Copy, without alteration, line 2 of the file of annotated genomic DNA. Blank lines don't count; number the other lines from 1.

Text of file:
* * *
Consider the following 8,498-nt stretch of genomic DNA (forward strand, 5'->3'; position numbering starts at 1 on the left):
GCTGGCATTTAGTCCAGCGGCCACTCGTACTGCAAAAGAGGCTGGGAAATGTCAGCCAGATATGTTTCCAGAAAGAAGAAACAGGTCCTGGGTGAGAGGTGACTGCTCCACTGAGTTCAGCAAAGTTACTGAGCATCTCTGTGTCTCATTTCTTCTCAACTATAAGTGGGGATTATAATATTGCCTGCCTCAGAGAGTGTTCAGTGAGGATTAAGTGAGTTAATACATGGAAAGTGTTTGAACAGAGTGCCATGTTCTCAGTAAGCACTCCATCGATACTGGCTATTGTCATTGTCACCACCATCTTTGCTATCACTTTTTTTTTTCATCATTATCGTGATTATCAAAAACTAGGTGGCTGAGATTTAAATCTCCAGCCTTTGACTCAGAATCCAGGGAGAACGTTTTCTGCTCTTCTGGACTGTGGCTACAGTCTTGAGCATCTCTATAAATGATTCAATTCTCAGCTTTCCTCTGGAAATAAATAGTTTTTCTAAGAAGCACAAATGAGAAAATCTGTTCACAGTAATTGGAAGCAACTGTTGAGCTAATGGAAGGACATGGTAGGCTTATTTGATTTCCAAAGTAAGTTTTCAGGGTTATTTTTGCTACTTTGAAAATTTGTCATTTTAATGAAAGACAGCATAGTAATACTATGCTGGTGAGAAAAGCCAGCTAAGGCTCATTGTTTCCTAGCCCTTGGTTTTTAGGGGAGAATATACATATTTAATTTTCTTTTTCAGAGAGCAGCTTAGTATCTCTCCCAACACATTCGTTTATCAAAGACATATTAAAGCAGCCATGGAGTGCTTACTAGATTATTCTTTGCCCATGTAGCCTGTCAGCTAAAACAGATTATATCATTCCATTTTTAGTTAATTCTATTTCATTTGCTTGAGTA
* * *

GCTGGCATTTAGTCCAGCGGCCACTCGTACTGCAAAAGAGGCTGGGAAATGTCAGCCAGATATGTTTCCAGAAAGAAGAAACAGGTCCTGGGTGAGAGGTGACTGCTCCACTGAGTTCAGCAAAGTTACTGAGCATCTCTGTGTCTCATTTCTTCTCAACTATAAGTGGGGATTATAATATTGCCTGCCTCAGAGAGTGTTCAGTGAGGATTAAGTGAGTTAATACATGGAAAGTGTTTGAACAGAGTGCCATGTTCTCAGTAAGCACTCCATCGATACTGGCTATTGTCATTGTCACCACCATCTTTGCTATCACTTTTTTTTTTCATCATTATCGTGATTATCAAAAACTAGGTGGCTGAGATTTAAATCTCCAGCCTTTGACTCAGAATCCAGGGAGAACGTTTTCTGCTCTTCTGGACTGTGGCTACAGTCTTGAGCATCTCTATAAATGATTCAATTCTCAGCTTTCCTCTGGAAATAAATAGTTTTTCTAAGAAGCACAAATGAGAAAATCTGTTCACAGTAATTGGAAGCAACTGTTGAGCTAATGGAAGGACATGGTAGGCTTATTTGATTTCCAAAGTAAGTTTTCAGGGTTATTTTTGCTACTTTGAAAATTTGTCATTTTAATGAAAGACAGCATAGTAATACTATGCTGGTGAGAAAAGCCAGCTAAGGCTCATTGTTTCCTAGCCCTTGGTTTTTAGGGGAGAATATACATATTTAATTTTCTTTTTCAGAGAGCAGCTTAGTATCTCTCCCAACACATTCGTTTATCAAAGACATATTAAAGCAGCCATGGAGTGCTTACTAGATTATTCTTTGCCCATGTAGCCTGTCAGCTAAAACAGATTATATCATTCCATTTTTAGTTAATTCTATTTCATTTGCTTGAGTA